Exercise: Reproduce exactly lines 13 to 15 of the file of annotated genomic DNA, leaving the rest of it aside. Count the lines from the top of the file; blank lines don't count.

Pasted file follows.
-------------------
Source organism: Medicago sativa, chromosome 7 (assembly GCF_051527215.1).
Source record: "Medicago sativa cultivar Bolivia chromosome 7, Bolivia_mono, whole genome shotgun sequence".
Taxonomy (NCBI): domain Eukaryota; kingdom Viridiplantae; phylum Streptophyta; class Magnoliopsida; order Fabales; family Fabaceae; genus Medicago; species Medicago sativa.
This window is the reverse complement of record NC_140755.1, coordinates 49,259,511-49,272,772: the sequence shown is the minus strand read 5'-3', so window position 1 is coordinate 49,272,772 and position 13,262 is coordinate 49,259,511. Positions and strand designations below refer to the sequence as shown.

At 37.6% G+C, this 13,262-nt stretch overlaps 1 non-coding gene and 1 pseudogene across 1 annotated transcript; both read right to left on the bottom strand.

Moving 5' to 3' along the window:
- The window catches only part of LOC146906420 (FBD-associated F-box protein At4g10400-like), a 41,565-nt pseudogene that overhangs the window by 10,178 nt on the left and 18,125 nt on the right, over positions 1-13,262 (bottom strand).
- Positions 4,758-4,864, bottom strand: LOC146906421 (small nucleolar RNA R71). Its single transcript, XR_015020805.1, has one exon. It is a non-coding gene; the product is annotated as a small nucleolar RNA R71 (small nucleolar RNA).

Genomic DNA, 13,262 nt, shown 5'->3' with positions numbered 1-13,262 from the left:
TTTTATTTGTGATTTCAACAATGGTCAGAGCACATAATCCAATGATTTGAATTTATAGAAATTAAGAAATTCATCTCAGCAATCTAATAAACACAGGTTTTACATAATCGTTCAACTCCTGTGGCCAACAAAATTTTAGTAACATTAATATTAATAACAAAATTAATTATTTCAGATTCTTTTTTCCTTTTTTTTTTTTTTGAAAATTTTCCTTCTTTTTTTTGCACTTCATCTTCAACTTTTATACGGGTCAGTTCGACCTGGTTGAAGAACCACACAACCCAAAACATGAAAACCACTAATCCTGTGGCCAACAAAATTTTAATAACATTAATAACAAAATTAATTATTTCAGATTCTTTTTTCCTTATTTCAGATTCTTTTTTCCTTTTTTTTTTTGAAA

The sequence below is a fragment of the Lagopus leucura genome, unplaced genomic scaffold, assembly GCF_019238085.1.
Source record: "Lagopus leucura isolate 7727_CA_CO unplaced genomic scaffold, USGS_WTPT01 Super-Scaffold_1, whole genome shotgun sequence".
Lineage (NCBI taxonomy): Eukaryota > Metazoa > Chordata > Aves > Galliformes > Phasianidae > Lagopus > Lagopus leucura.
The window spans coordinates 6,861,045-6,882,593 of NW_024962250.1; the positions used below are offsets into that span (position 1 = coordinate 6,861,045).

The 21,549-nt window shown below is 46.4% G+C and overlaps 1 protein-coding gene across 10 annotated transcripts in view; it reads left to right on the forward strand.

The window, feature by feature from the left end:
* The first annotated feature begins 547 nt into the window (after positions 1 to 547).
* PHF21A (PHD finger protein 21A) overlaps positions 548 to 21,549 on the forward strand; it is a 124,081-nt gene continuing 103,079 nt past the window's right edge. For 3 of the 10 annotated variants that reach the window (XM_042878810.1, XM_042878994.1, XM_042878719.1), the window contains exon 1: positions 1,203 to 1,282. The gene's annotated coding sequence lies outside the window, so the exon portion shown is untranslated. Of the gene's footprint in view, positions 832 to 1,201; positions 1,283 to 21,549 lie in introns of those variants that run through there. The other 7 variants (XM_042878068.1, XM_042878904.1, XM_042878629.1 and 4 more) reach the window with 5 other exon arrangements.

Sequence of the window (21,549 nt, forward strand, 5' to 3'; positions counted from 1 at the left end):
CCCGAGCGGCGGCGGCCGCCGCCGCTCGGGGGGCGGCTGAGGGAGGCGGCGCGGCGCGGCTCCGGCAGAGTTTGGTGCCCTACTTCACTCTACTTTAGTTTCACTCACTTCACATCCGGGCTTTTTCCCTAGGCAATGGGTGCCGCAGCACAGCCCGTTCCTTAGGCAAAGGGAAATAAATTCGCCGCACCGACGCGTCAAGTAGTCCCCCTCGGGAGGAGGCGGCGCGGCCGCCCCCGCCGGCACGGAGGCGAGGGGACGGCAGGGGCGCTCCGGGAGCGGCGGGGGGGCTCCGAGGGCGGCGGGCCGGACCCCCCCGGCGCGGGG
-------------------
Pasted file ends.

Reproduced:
Lineage (NCBI taxonomy): Eukaryota > Metazoa > Chordata > Aves > Galliformes > Phasianidae > Lagopus > Lagopus leucura.
The window spans coordinates 6,861,045-6,882,593 of NW_024962250.1; the positions used below are offsets into that span (position 1 = coordinate 6,861,045).

The 21,549-nt window shown below is 46.4% G+C and overlaps 1 protein-coding gene across 10 annotated transcripts in view; it reads left to right on the forward strand.